HM is one of the most famous patients in neuroscience (and perhaps
all of medicine, for that matter). His case essentially started
research into the neurobiological basis of memory in humans.
The case starts when HM was about 18 years old. As a teenager, HM
suffered from severe epilepsy that couldn't be treated with medications.
He was on just huge amounts of anticonvulsants--doses at
the very top of the therapeutic window--and he still had grand mal
seizures several times a day.
Now, in epilepsy, seizures often start at a particular point in the
brain (known as the epileptic focus) and then spread out to the rest of
the brain from there. Neurosurgeons had known for many
years that if they cut out the epileptic focus, the patient often improved. Even better, the surgery has little or no effect on the
patient's mental abilities, perhaps because the brain tissue they're
removing was damaged in the first place. (Besides, even if the surgery
did cause some problems, which would you rather have: a slightly
reduced IQ, or constant seizures?)
HM's seizure focus was in the medial temporal lobes.
His surgeon, a doctor by the name of William Scoville, went in and
destroyed the medial temporal lobes on both sides of HM's brain, removing
the amygdala, part of the hippocampus, and a reasonable chunk of the
surrounding brain tissue.
HM woke up from the surgery, and lo and behold, he was pretty much
cured. He wasn't having anywhere near as many seizures as before, so the
surgery--at least to that extent--was a success. Unfortunately, he was
also severely and profoundly amnesic. He just couldn't remember much of
anything at all. You could go in, introduce yourself, shake hands, and
talk for a while, and if you left the room and came back in he'd have
absolutely no idea who you were. His memory deficit seemed to be as
severe as that of an Alzheimer's patient.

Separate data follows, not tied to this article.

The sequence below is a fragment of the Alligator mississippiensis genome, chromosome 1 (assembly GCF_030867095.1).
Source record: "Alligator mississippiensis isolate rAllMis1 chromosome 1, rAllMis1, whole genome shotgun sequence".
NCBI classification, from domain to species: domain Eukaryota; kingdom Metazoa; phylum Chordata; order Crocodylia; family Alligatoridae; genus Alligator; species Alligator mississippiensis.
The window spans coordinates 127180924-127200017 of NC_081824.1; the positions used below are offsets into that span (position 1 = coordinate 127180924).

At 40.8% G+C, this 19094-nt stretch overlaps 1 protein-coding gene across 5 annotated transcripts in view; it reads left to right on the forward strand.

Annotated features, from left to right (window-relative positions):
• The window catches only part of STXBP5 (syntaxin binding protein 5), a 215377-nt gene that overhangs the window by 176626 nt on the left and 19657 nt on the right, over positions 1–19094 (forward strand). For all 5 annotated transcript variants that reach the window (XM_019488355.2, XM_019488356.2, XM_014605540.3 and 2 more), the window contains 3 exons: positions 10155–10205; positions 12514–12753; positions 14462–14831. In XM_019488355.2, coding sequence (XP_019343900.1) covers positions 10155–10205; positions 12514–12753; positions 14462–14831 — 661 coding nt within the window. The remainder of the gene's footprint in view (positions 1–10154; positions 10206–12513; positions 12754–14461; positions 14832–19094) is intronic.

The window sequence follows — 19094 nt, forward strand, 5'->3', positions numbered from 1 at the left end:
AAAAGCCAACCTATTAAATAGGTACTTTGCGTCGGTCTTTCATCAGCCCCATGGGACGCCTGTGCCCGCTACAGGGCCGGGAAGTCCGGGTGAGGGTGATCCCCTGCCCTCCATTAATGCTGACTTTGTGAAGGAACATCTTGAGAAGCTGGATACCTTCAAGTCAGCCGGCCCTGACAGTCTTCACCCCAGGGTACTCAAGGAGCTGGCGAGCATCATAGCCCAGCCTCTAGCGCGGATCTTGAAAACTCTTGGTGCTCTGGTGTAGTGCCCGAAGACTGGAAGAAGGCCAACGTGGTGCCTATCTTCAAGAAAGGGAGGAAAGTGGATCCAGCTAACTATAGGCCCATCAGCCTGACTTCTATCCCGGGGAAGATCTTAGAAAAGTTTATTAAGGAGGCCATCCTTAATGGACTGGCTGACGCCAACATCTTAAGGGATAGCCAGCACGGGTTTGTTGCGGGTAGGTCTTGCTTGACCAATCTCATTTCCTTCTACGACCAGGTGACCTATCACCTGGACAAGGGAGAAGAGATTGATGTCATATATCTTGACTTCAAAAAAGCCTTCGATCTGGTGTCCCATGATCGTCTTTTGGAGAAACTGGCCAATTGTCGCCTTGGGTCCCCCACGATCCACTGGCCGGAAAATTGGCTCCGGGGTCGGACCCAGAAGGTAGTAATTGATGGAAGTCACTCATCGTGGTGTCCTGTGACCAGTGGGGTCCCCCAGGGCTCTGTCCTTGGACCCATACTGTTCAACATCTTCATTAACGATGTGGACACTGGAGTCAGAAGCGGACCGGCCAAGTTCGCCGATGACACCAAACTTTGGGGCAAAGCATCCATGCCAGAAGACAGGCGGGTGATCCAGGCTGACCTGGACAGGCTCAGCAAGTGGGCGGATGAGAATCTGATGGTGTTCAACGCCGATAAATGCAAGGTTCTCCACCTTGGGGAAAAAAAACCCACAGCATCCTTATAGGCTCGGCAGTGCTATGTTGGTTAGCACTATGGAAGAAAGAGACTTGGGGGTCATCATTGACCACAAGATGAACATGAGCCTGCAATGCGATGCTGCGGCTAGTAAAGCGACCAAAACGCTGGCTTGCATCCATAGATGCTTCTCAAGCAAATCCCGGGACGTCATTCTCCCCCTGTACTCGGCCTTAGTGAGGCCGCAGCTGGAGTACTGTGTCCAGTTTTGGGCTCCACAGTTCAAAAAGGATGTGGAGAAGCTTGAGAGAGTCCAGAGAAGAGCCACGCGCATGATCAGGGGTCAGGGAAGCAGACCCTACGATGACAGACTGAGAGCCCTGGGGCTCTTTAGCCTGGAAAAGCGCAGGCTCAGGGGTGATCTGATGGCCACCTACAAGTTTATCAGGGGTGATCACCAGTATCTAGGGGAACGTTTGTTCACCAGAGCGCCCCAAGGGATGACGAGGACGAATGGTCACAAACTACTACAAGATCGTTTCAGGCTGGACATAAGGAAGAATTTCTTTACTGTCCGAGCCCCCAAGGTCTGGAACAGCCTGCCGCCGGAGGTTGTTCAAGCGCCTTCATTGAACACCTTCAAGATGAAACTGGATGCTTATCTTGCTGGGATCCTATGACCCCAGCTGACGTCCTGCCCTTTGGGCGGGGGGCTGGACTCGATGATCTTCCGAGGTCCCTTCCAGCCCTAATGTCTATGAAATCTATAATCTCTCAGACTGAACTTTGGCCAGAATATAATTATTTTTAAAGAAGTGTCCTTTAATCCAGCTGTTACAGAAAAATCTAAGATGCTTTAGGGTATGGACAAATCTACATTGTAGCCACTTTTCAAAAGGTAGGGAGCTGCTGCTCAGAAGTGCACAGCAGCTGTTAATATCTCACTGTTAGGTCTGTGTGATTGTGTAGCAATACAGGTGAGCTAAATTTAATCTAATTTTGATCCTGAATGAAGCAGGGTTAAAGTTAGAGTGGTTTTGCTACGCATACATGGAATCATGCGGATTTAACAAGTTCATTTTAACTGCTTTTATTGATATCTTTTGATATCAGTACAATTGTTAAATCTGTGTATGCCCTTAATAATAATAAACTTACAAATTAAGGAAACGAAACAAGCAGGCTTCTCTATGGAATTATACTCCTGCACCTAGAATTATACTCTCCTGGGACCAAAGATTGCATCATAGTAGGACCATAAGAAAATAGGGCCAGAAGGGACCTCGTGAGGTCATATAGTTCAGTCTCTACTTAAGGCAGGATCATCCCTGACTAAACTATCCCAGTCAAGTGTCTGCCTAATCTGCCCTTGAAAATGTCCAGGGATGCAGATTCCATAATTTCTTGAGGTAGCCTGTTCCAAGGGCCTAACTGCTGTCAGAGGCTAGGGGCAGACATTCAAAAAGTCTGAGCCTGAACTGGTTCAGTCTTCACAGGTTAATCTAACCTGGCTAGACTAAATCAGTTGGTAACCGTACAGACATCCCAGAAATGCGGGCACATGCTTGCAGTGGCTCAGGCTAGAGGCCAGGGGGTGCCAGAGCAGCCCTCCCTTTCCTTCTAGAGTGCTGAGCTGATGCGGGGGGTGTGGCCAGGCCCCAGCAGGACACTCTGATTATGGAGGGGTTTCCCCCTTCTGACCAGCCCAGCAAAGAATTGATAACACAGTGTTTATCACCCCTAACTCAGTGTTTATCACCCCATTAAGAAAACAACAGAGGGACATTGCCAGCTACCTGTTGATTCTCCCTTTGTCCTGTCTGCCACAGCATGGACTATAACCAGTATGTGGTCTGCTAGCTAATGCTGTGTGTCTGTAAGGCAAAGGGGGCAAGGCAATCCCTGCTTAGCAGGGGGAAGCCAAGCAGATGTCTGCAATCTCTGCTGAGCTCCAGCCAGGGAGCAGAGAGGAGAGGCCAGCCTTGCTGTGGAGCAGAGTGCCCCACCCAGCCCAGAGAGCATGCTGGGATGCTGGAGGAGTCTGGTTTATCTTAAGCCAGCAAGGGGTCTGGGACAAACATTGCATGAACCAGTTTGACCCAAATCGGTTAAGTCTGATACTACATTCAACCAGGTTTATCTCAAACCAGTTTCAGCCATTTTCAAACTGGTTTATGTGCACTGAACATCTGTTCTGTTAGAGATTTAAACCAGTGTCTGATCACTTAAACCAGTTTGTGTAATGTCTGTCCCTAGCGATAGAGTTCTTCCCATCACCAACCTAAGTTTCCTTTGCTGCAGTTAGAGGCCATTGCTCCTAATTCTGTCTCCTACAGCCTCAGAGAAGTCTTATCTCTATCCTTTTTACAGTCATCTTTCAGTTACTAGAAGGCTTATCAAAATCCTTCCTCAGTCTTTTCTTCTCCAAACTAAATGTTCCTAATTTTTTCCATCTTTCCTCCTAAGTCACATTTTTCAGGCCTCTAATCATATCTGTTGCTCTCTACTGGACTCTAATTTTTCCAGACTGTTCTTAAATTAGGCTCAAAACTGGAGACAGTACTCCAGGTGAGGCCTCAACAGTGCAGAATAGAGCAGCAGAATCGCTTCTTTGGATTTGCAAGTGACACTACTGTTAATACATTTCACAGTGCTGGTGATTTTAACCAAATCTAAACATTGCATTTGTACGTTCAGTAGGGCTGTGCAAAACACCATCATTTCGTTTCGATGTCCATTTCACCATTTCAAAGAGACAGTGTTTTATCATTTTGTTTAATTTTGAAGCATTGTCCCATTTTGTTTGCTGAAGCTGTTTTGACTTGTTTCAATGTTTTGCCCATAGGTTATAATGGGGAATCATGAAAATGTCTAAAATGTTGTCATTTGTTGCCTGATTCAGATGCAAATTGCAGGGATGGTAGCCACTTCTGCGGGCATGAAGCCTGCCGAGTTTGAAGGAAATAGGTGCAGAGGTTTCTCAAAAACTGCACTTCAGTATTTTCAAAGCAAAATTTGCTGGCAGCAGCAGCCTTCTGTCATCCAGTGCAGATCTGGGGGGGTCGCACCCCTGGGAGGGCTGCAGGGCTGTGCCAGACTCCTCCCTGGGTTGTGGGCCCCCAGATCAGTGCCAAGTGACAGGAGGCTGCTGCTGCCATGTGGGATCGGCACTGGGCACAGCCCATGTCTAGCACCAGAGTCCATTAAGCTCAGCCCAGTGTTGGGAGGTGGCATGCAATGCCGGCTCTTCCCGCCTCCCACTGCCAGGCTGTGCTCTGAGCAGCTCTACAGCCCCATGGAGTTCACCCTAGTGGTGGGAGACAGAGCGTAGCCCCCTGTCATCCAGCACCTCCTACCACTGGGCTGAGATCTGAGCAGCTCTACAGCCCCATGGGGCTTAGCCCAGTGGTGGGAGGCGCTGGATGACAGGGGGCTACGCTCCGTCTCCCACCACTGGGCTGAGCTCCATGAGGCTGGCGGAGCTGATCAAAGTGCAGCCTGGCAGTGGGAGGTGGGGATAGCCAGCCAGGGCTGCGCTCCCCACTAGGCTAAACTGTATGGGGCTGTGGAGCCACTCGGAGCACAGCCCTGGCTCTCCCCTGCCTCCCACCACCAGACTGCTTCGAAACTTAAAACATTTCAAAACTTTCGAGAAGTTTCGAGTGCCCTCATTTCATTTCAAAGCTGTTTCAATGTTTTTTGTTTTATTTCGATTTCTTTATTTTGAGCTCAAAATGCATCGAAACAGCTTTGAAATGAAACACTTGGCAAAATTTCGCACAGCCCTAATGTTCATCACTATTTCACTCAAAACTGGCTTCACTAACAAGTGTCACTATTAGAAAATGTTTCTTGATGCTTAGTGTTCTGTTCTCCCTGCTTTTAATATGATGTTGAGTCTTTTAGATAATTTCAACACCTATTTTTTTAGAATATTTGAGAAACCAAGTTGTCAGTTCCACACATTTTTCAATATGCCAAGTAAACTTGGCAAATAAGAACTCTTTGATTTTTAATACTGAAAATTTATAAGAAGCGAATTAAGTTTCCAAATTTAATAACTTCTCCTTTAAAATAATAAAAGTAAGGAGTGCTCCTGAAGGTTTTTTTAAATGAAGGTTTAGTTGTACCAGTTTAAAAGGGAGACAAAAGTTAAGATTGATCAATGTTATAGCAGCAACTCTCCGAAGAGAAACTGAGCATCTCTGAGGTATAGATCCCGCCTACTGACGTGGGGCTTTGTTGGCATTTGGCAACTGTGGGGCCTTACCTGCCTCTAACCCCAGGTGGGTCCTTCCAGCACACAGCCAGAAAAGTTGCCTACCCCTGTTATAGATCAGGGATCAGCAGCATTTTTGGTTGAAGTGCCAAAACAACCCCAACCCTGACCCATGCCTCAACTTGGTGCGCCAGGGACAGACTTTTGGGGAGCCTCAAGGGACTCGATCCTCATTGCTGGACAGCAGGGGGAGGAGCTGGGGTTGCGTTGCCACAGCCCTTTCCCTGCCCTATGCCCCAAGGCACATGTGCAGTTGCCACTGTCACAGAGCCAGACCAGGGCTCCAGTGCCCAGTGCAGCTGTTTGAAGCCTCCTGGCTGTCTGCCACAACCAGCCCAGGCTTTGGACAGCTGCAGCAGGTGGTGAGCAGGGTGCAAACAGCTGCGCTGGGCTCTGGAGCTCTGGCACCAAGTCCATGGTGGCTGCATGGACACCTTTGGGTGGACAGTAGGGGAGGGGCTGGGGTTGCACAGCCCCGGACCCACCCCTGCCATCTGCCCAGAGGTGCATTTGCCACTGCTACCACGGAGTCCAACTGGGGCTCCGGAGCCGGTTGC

Later on, though, some tests showed that he could learn some things. One such task was the mirror-drawing
task. On this task, the patient sits down in front of a mirror and is
given a pencil and a line drawing of a star. Then he's asked to trace
the star while looking at the reflection of his hand and the paper in the
This test messes with your mind. When people try to do this, they
move the pencil left when they mean to go right, up when they mean to go
down, and so on. When HM first tried this task, he did quite poorly, just
as most people do. Then, as he did it over and over again, day after day,
he got better and better.
Nonetheless, when the doctors asked HM about this test, he would
that he had never seen it before.
Thus, HM can learn to do this task even though he can't consciously
remember it at all. True, he doesn't learn as quickly as a healthy
person, but he can still learn it, even if he doesn't know he learned it.
These results suggested that there were two different kinds of memory:
explicit memory, which involves conscious recall for events and
requires the medial temporal lobes, and implicit memory, which
involves unconscious recall and doesn't require the medial temporal
Think about the reasoning that led to this claim, though. We have a
patient whose medial temporal lobes were removed, and we observe that he
has certain memory problems. From that, researchers concluded
that the medial temporal lobes must carry out those functions in healthy
humans. But HM's medial temporal lobes were abnormal in the first
place--that's why he had them removed! Thus, HM's case does not by itself
prove that the medial temporal lobes are involved in explicit memory.
That caveat aside, there is now a wealth of other evidence that shows that the medial temporal lobes have an important role in memory. The
medial temporal lobes degenerate in Alzheimer's disease, for example, and
other patients with medial temporal damage--from strokes or head
injuries or, in one case, a fencing foil through the nose--also have
As of 2000, HM was still alive in a hospital near MIT. People
still conduct research on him, although he's apparently no
longer very healthy.